Voice 2: Some of the no trespassing signs may have backfired a little bit because there is this… I feel like there’s a sort of, contrariness to teenagers where it’s like, “Well if there are that many ‘no trespassing’ signs, then it must be awesome.”
AG: I rounded up a few of my high school friends and talk to them about Heyoon. It seems like it’s still as entrenched in their minds as it has been in mine.
Friend 1: It was, I mean it blew my mind the first time I saw it.
Friend 2: I would best describe Heyoon to someone who’s never seen it…… It’s big, maybe the size of a small house or a hut.
And it looked like a hot air balloon.
Like a jellyfish.
Mushroom-y sort of?
Like a telescope?
A rocket ship.
I mean when you first look at it you kind of think, “It’s going to take off” or something. It looks very alien and foreign, sitting in the middle of that big field.
The place definitely has a Stonehenge feel to it.
AG: There were a number of myths about why Heyoon was there. That it was built to commemorate the owner’s dead daughter. That it was built along ley lines. That was created for a wedding ceremony. That it was designed for paganistic rituals, or for star gazing. The place was such an enigma. There’s no way you could have known it was out there if someone didn’t take you to it. The first person who found it has been lost to history, but by the time I was taken there it was an oral tradition handed down from one group of teens to the next.
Part of its power was that in being secret, it created a community. It bound people together. Appealing for an angry fifteen-year-old.
Voice 4: It was secret sneaky, teenagers only, like, kids versus adults, secret time.
Friend 1: Heyoon was mysterious, beautiful, and peaceful and just kind of reassured you about all of your inner turmoil…your deeper questions I guess.
Friend 2: It’s almost like it was designed to inspire teenagers in the local area to come out there and hang out and drink beer and smoke pot and you know, kind of capture their imagination.
AG: I probably went out there once every couple of months for the next four to five years. We’d go out there and drink, do drugs, sometimes just talk. And of course, it was always thrilling to bring new people out there, to indoctrinate them into our secret club. Plenty of romantic relationships started out there. The first time I made out with someone who’d become my girlfriend happened while we were sitting on Heyoon during a rainstorm. It was otherworldly and magical, it felt out of time and it felt like it was ours.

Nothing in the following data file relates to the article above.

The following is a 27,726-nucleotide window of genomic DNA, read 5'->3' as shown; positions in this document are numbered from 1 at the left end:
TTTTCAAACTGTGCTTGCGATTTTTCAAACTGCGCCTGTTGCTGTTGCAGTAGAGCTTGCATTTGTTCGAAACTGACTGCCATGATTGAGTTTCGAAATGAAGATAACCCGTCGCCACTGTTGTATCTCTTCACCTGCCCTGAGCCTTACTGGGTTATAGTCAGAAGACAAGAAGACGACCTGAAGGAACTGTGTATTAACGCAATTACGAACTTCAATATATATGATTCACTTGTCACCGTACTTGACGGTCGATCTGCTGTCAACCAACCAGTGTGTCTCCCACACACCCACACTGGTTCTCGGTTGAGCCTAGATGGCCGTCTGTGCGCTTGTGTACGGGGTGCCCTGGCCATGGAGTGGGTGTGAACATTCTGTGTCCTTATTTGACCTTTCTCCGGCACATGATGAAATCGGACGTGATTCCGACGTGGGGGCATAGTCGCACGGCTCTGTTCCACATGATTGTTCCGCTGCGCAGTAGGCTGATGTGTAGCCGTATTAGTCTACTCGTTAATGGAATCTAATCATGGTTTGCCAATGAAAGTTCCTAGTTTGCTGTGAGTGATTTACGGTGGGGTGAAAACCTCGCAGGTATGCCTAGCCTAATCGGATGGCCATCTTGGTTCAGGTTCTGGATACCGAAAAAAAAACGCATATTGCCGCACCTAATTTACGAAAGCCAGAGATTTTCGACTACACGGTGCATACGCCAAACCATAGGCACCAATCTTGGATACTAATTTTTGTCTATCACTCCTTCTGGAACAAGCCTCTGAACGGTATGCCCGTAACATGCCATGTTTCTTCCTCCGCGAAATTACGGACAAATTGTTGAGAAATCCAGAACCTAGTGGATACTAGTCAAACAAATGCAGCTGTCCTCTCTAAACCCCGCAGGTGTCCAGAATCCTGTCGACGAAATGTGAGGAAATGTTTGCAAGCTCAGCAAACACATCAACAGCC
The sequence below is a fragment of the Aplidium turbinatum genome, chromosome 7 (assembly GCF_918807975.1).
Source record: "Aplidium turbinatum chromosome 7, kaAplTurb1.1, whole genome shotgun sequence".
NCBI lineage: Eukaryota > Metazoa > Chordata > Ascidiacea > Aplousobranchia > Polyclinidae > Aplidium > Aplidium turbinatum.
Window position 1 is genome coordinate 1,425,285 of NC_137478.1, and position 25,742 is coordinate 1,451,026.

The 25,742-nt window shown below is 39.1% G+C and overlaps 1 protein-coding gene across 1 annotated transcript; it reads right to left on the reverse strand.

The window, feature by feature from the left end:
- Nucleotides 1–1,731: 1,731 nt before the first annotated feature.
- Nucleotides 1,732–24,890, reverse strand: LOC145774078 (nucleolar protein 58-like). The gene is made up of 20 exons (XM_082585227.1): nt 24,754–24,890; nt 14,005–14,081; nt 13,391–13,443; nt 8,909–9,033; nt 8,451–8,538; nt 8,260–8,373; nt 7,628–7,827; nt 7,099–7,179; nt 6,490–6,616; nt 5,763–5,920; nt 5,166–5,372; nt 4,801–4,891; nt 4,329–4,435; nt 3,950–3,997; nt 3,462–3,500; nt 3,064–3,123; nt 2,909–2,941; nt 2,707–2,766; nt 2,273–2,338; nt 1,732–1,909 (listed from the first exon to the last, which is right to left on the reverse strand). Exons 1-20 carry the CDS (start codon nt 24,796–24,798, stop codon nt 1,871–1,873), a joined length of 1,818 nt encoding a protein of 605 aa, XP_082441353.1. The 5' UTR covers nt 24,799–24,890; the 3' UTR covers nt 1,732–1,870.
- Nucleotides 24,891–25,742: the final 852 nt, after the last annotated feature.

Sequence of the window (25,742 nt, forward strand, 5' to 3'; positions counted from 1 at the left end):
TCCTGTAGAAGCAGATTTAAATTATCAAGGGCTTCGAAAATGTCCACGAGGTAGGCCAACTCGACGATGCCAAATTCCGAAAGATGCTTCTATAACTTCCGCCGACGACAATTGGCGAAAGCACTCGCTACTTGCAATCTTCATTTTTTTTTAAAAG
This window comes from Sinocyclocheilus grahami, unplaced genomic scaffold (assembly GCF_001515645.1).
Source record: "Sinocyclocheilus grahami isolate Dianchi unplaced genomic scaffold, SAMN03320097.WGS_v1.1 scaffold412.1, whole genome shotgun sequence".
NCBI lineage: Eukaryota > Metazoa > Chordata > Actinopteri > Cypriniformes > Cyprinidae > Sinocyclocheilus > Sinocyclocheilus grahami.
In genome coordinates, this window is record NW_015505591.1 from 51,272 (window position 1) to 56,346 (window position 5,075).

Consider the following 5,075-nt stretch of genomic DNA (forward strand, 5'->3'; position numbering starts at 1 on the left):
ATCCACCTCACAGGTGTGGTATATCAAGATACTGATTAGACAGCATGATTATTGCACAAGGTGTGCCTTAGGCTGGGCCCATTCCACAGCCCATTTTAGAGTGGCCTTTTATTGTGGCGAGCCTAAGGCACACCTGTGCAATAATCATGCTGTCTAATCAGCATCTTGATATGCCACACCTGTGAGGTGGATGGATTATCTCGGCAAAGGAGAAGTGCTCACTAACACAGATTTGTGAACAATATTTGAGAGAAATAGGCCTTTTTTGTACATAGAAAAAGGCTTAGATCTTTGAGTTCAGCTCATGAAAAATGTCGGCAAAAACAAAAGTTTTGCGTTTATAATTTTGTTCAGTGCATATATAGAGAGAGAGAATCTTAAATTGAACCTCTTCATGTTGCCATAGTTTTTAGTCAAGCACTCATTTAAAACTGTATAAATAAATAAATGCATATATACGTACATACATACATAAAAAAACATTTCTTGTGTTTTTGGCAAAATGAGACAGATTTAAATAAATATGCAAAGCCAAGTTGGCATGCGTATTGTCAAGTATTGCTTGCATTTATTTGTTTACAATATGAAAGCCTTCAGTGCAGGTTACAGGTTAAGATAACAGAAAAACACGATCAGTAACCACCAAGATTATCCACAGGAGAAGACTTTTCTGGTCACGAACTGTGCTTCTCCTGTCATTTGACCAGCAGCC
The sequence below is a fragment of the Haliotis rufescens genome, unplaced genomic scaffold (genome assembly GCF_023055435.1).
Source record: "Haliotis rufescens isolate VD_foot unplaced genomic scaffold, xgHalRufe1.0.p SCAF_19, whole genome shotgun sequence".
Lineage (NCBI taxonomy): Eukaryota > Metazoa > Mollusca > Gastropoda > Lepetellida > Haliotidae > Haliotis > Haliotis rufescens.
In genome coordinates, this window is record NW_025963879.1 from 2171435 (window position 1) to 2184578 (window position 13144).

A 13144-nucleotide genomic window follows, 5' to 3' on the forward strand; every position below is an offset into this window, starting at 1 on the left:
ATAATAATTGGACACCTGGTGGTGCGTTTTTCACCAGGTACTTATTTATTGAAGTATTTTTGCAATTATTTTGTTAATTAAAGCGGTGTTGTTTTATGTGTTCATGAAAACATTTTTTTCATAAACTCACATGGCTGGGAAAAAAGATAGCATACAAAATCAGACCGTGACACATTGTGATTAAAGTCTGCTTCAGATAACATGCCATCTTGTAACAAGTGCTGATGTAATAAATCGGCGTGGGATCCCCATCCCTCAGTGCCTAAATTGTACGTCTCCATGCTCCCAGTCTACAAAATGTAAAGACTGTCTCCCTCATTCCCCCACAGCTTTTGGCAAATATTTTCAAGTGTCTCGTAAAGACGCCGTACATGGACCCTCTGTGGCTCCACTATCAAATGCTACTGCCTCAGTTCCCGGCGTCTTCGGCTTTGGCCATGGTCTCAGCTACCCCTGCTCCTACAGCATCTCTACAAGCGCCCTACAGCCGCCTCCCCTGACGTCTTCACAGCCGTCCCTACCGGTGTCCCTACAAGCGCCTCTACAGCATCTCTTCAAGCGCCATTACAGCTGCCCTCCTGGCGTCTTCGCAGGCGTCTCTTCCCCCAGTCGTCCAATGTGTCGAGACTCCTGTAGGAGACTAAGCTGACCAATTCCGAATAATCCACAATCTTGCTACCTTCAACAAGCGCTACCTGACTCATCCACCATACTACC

RM: Going to visit Heyoon was the perfect mixture of danger and secrecy and awe to capture 15-year-old Alex’s imagination….. for the next decade and a half.
AG: Even after I moved away in 2001, I was fixated on trying to find out why it was there. So in 2009 I wrote a letter to the white farmhouse we always snuck past on our way to Heyoon, asking them if they were the owners.
RM: Alex got a letter back. They didn’t own Heyoon, their neighbors did. Rita and Peter Hayden.
AG: That’s when I realized that what we’ve been calling Heyoon for years, was actually the Hayden pavilion. That Gaelic font made the D look kind of like a second O. And we’d only ever seen it in the middle of the night.
RM: If the names Rita and Peter Hayden sound familiar, it’s probably because their nonprofit, The Mosaic Foundation has been underwriting public radio for decades.
Radio: …and by the Mosaic foundation of Rita and Peter Hayden based in Ann Arbor, honoring the literary arts and the universe of great ideas. Be well, do good work, and keep in touch.
AG: I sent the Haydens a letter, apologizing for my youthful indiscretions and asking them if I could interview them about Heyoon.
RM: Peter Hayden wrote back, “So you’re one of the little shits who invaded our privacy by visiting our pavilion when you were told many places along the way, not to be there.”
AG: This was in 2009, before I was a public radio producer. I was just a guy in New York who fixed computers and a guy who used to trespass on the Hayden’s property. The rest of his letter was friendly, but he wasn’t too keen on talking to me. But I couldn’t let it go that I communicated with the creator of Heyoon and that the mystery could be solved! It drove me bonkers. So in 2012, after working in public radio for a couple years, now I had a better excuse to try to talk to Hayden and I decided to try again.
RM: Peter Hayden can be a hard man to reach. He doesn’t use email, he doesn’t always answer the phone, and he was reluctant to give an interview for fear of attracting even
more people to Heyoon.